it's an iSilo file. You can also use Windows Find File to search
for PDA files of a specific creator or type. For example, if
you want to find all the iSilo documents on your PC, go to Start->Find->Files
or Folders and search for files containing the text string 'ToGoToGo'.
(This great tip was provided by Javier Bonet and Mark Worthington).
I've compiled a short list of Type/Creator codes for some PalmOS
document formats found here at MemoWare, as follows:
- TEXtREAd = DOC
- DB99DBOS = DB (Database program)
- vIMGView = FireViewer/ImageViewer
- PmDBPmDB = HanDBase
- InfoINDB = InfoView
- ToGoToGo = iSilo
- SDocSilX = iSilo 3 (newer version of iSilo)
- JbDbJBas = JFile
- JfDbJFil = JFile Pro
- DATALSdb = LIST
- Mdb1Mdb1 = MobileDB
- DataPlkr = Plucker
- DataSprd = QuickSheet
- TEXtTlDc = TealDoc
- InfoTlIf = TealInfo
- DataTlMl = TealMeal
- DataTlPt = TealPaint
- dataTDBP = ThinkDB
- TdatTide = Tides
- ToRaTRPW = TomeRaider
- BDOCWrdS = WordSmith
If you run Win95/98/NT, you can use the pdbhdr
utility from Richard Hartman to determine the Palm database
name, creator code and type for .pdb and .prc files. Or, if
you are a Linux user, Hasan
Umit Ezerce has crafted up a simple shell script that will
tell you what file format a .pdb file is. You can download doctype
(doctype-1.2.tar.gz) here, and command-line execution is
in the format doctype [path/filename.pdb].
Q: I have the right reader program, but I can't view document
files that are supposedly in a format that the reader program
handles. What's going on?
A: A few problems might exist. First, make sure you
have the latest version of the program you are using. Some reader
programs have been updated to create a new file format, so newer
document files may not work with older versions of the reader
program. Second, make sure that you are using the correct program
with the document you installed. See the first Q&A above. Third,
if the program you are using is shareware and you haven't registered
it yet, it may have a limitation on the number of documents
you can see at any one time. Try either using a different reader
program or visiting the website for the one you have currently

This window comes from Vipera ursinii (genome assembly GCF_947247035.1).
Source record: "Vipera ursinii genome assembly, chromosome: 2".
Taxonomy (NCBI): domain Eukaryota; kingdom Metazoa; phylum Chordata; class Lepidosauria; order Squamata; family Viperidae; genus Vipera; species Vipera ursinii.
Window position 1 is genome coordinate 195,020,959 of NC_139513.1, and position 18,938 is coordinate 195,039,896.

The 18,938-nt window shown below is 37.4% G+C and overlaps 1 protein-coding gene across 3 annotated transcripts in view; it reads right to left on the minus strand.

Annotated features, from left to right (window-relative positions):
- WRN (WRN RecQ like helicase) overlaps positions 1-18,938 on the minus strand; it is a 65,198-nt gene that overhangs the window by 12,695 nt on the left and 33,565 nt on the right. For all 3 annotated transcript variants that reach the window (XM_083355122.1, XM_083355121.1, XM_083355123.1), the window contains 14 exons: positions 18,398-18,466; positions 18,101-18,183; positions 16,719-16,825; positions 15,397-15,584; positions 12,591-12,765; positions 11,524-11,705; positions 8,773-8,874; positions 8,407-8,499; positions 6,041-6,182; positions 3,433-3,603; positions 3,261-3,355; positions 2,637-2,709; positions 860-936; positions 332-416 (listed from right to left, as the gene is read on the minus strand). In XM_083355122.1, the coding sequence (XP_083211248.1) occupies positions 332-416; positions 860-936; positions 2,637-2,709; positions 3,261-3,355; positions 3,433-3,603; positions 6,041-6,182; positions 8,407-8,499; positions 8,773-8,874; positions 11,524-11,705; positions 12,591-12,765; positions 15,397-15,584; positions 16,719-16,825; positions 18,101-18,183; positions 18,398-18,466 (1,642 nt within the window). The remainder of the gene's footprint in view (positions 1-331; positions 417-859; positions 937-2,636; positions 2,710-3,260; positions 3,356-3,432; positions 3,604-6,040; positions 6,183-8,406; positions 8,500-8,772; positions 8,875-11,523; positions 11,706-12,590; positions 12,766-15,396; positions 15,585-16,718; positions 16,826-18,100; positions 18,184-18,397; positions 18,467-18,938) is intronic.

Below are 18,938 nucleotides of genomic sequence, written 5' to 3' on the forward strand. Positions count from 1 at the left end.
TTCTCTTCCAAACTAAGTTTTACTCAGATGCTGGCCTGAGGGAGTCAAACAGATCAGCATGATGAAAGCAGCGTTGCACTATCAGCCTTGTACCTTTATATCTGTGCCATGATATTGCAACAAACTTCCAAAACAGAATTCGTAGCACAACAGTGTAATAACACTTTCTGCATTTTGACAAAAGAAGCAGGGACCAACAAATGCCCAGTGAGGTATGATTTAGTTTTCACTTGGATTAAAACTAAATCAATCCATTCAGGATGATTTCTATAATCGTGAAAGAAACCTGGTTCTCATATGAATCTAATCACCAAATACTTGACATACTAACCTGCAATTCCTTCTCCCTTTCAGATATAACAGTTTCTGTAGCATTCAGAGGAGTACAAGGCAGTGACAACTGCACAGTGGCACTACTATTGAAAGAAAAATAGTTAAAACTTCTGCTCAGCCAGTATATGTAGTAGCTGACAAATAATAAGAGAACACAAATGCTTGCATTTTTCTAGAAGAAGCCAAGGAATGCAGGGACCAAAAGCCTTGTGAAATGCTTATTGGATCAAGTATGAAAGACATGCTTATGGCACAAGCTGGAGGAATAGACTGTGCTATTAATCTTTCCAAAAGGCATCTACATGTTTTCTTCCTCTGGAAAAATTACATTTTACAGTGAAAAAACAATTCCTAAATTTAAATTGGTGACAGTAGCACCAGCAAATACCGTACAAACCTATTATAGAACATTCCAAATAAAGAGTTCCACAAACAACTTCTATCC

installed to see if it does this prior to registration.
Q: What does the
A: Items marked with the
symbol are documents that can only be found here at MemoWare.
We have made special arrangements with the copyright holders
of these documents so that we can offer them here in PDA formats.
Q: Is there a Adobe Acrobat PDF reader for PalmOS devices?
A: Yes. Adobe has released Adobe
Acrobat Reader for PalmOS. Alternately, you can convert
the PDF files to DOC format files using one of the Acrobat-to-DOC
converters listed at Help:Creating
Files, and then just use any DOC reader to read them on
Tip: Problems "unzipping" archive files
According to Charlie Combs Orme, there is a bug in the Mac
version of ZipIt that prevents it from unzipping a .zip file
containing more than one archived file. In fact, ZipIt will
even corrupt the .zip file, preventing any other software from
being able to uncompress the .zip file. So, MemoWare recommends
that you download a FREE copy of the latest version of
Aladdin Systems' decompression utility for your operating system:
Expander 5.0 for Windows 95/98/NT 4.0
Expander for Mac
They all handle .zip (Zip), .sit (StuffIt), and other compression
formats, and they're FREE.
If you want to "unzip" files from the web on the fly for use
on your PalmOS device, check out PalmZIP.
It works great even from a PalmOS web browser!
Q: Why documents with .exe extensions don't work?
A: Netscape 4.x sometimes renames downloaded document
files from their appropriate extensions (usually *.prc or *.pdb)
and changes them to *.exe - PLEASE rename the files you download
to *.pdb, as there are NO *.exe document files in MemoWare's